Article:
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Lt. Col. Stevenson

Lieutenant Colonel H.I. Stevenson
1st Canadian Mounted Rifles and Fort Garry Horse
Stevenson

When our line was temporarily pierced, he led a charge with great skill and dash, by which the enemy were driven back and a new line established. He succeeded in establishing communication with the troops on his right flank, and though heavily outnumbered maintained this line until relieved by fresh infantry units. His prompt action and cool leadership were the means of allowing two battalions of infantry, who were in danger of being cut off, to withdraw safely to our line.

 (D.S.O. Citation, Gazette, 22 June 1918)

Herbert Irving Stevenson was in Richibucto, New Brunswick on 17 July 1878. After serving in the Boer War he moved west to Manitoba in 1903. He began working for the Dominion Forestry Service in 1912. He organized the 1st Canadian Mounted Rifles in December 1914 but was replaced a year later when the mounted rifles became infantry.

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Lt. Col. Johnston

Lieutenant Colonel G.C. Johnston
2nd Canadian Mounted Rifles
GCJohnston

During the morning of February 3rd [1916], I had the honour of a visit from General Currie, one I did not at all appreciate, as he at once proceeded to reduce me to a nervous wreck by putting me through a whole catechism of questions as to where I was to go, and what I would do with my company in the event of the Huns breaking through the front line. At this point, when I was thoroughly uncomfortable, the Bosche commenced to shell the hill and some shrapnel, coming through the roof, wounded one of our batmen, Hawkins, broke a window and ended the interview, much to my relief. Ten minutes after the general left the shelling became more intense, and before it finished we had fourteen casualties.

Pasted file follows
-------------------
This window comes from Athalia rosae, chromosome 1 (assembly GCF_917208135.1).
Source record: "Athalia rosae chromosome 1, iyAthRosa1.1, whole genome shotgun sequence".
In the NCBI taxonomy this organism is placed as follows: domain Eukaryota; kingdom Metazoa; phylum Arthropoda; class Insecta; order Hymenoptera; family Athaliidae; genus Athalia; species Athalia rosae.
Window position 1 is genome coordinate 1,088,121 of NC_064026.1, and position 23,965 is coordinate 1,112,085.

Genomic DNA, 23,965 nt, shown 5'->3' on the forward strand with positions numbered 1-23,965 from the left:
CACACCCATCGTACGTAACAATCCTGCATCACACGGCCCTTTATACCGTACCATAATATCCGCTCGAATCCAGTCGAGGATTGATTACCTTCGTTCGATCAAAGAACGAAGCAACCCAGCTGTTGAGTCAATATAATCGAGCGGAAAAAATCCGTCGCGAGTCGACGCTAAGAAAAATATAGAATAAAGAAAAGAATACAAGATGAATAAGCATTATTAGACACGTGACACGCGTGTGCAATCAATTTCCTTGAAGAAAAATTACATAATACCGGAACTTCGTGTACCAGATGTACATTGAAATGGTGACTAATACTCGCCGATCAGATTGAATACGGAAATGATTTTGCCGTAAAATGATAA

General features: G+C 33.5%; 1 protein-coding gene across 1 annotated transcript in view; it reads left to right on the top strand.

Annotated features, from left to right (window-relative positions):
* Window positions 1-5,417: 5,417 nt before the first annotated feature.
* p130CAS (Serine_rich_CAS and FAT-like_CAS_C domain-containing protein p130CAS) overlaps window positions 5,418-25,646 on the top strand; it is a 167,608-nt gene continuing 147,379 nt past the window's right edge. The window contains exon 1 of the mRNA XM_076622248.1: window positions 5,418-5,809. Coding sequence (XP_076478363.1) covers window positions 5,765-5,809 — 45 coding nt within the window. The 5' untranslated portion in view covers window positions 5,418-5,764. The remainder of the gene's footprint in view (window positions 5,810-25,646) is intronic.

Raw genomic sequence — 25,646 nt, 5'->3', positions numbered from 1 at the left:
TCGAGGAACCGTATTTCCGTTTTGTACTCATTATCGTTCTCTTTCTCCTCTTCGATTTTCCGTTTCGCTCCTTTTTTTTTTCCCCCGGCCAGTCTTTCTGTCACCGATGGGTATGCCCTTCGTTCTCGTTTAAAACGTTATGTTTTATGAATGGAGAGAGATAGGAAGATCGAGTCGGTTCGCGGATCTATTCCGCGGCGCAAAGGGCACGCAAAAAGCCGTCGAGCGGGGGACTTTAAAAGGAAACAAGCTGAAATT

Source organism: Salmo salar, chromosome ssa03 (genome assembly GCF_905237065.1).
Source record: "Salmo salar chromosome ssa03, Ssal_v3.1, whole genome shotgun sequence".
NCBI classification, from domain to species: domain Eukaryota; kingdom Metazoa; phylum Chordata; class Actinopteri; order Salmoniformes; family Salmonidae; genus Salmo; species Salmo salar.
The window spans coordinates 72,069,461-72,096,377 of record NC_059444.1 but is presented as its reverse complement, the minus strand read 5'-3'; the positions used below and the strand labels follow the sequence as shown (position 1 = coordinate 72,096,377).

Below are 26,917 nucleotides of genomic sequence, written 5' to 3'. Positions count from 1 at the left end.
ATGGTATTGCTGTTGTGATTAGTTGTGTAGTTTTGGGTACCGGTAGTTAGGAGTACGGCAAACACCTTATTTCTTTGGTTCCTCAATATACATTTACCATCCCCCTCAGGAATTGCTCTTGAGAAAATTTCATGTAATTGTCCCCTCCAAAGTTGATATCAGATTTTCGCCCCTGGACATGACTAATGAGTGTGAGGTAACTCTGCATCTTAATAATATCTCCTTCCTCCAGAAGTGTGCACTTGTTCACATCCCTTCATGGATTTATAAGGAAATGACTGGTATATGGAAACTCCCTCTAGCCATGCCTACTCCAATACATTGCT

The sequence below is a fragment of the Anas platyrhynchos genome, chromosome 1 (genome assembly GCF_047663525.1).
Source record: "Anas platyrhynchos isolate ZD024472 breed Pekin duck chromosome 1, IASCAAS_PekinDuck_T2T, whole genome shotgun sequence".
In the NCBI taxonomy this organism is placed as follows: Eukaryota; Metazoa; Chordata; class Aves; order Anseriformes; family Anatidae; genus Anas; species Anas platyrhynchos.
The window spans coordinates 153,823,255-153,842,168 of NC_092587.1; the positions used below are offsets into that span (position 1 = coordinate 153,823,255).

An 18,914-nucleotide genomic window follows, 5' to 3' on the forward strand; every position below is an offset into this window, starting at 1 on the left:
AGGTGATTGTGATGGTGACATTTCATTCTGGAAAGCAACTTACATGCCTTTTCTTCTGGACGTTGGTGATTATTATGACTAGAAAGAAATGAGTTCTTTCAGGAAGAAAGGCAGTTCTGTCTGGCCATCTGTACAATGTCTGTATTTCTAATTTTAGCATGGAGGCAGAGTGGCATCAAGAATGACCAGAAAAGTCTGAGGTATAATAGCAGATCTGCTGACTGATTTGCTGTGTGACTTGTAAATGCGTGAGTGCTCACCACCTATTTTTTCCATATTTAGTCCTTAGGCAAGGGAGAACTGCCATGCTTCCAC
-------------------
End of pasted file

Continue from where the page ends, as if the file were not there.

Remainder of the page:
(G. Chalmers Johnston, 2nd CMR in France and Flanders, 18)

George Chalmers Johnston was born in London, England on 21 April 1874. A general agent in British Columbia with the 30th B.C. Horse, Johnston enlisted in Lieut. Col. J.C.L. Bott’s 2nd Canadian Mounted Rifles as a captain in December 1914. Continue reading

Lt. Col. Kirkpatrick

Lieutenant Colonel G.H. Kirkpatrick
11th Canadian Mounted Rifles & 72nd Battalion
GHKirkpatrick

The outstanding fearlessness of the new C.O., Lieut-Col. G. H. Kirkpatrick, D.S.O., also calls for special notice. This was the first occasion on which he had complete command of the Battalion in an action, and his courage and coolness were an inspiration to all ranks.